Brief information about the Santo Niño de Praga
27.01.2006 / 17:00
(This article expired 30.04.2010.)
The Church of Our Lady Victorious (Panny Marie Vítězné) in Lesser Town (Malá Strana) of Prague has a world-famous small wax statuette of the Santo Niño de Praga at the side altar. The statuette is considered one of the most sacred religious objects of Kingdom of Bohemia
Santo Niño came to Prague from Spain sometime after 1555 as a wedding gift for one of the Spanish princesses who married a prominent Czech nobleman Vratislav of Pernstejn. Her daughter Polyxena, who married Vilem of Rozumberk, received the statuette again as a wedding gift. Later, Polyxena took the statuette with her to her second marriage with Zdenek Vojtech of Lobkowicz. After his death she donated the statuette of the Infant Jesus to the church in 1628 during the Thirty Year War.
These are some legends about the miraculous Infant:
In 1639, the Swedish general Banner was planning an attack against Prague. In every church in Prague monks were praying day and night, and in this church, the Carmelites held special services in front of the altar with Infant Jesus. The small figure had previously been known to help people who had prayed before it, but this time it was asked to save the entire city. Just a few days before the attack, Banner unexpectedly withdrew his armies. The rumor was that a secret messenger visited and threatened him with an unknown disaster. A similar event occurred two years later near Regensburg, where Carmelites were praying in front of the copy of Infant Jesus. In both cases, people attributed the armies´ withdrawal to the son of God, mediated via the small statuette.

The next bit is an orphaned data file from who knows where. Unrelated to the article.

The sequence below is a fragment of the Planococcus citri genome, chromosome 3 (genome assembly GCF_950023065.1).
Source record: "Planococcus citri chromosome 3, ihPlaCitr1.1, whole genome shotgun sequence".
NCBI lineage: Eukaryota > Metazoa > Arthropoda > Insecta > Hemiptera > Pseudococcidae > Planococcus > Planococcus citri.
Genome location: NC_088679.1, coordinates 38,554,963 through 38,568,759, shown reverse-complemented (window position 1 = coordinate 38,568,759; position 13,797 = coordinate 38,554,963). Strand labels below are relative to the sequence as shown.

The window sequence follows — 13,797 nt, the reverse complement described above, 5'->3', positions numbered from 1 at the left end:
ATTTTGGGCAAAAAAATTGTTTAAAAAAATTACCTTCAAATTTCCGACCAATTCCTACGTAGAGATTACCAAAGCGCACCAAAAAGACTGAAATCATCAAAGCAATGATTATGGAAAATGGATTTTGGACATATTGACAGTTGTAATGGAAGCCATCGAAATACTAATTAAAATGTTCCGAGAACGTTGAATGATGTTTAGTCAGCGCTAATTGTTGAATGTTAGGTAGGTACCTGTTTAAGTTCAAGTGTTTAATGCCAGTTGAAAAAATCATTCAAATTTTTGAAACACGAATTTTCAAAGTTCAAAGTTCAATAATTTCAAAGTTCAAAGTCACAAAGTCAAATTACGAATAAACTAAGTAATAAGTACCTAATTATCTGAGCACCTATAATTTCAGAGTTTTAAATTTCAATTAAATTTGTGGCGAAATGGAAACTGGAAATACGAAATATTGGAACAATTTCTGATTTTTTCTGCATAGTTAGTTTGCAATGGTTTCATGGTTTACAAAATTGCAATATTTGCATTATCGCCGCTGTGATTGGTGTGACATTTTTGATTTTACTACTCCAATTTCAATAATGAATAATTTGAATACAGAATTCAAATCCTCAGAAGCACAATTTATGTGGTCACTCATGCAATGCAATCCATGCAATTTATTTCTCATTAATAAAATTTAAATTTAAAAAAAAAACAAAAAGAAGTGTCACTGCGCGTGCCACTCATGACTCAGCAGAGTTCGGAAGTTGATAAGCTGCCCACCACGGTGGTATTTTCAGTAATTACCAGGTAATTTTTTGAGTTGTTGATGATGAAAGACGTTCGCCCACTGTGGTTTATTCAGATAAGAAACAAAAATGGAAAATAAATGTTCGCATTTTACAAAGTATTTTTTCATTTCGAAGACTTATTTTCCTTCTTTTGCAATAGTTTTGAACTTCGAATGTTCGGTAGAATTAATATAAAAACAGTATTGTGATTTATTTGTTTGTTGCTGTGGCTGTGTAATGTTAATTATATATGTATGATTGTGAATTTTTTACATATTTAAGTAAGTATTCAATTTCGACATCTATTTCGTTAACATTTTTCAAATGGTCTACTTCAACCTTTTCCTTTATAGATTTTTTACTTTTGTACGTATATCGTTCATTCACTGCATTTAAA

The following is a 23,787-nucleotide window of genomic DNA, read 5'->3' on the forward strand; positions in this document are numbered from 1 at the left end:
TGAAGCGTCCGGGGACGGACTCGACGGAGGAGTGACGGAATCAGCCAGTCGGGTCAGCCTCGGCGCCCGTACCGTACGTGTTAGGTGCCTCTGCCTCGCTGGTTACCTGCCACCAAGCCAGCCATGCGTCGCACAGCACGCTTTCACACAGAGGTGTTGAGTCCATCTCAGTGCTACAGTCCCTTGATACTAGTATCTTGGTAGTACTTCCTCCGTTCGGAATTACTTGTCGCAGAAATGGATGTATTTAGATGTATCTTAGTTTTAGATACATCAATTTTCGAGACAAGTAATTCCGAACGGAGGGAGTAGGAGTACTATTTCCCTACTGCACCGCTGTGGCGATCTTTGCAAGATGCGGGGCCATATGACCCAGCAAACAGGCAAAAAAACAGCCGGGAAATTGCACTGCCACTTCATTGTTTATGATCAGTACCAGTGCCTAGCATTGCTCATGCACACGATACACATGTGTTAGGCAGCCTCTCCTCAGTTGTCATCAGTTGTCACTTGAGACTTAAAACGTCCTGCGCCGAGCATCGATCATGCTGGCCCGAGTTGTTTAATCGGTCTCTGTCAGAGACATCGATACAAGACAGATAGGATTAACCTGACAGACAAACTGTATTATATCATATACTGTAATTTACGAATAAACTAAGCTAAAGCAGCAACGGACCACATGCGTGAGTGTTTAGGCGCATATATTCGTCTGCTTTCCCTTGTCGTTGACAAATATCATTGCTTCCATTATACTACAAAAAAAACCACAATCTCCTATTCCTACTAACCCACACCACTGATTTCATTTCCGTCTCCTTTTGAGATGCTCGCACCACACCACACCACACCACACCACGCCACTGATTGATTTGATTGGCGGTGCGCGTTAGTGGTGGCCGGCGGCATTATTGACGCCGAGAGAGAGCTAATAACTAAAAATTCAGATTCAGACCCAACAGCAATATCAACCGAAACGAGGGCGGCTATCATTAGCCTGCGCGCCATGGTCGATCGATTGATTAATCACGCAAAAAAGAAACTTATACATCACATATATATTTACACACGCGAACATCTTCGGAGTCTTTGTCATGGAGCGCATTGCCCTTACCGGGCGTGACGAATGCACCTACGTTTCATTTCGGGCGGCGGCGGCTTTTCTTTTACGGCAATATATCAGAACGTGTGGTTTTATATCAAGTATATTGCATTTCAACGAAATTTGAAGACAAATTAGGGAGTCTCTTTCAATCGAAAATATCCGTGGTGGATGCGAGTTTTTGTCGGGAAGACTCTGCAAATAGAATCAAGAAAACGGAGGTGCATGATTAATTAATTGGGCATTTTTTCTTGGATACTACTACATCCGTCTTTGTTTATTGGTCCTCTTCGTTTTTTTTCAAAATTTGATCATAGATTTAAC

Santo Niño de Praga is a work of an old Spanish monk. It is believed that it is a copy of a venerated wooden sculpture. Copies of the Infant Jesus were exported by the missionaries to Mexico and other countries that were conquered by the Spanish crown. The missionaries with the famous Legazpi brought the statuette to the Philippines. There copies of it had emerged in Cebu and spread further around the islands.
The poetic image of a small vulnerable child traveling through a perilous world who overcomes danger and obstacles by gentleness and forgiveness was as powerful in Prague as well as among the people of the Philippines.
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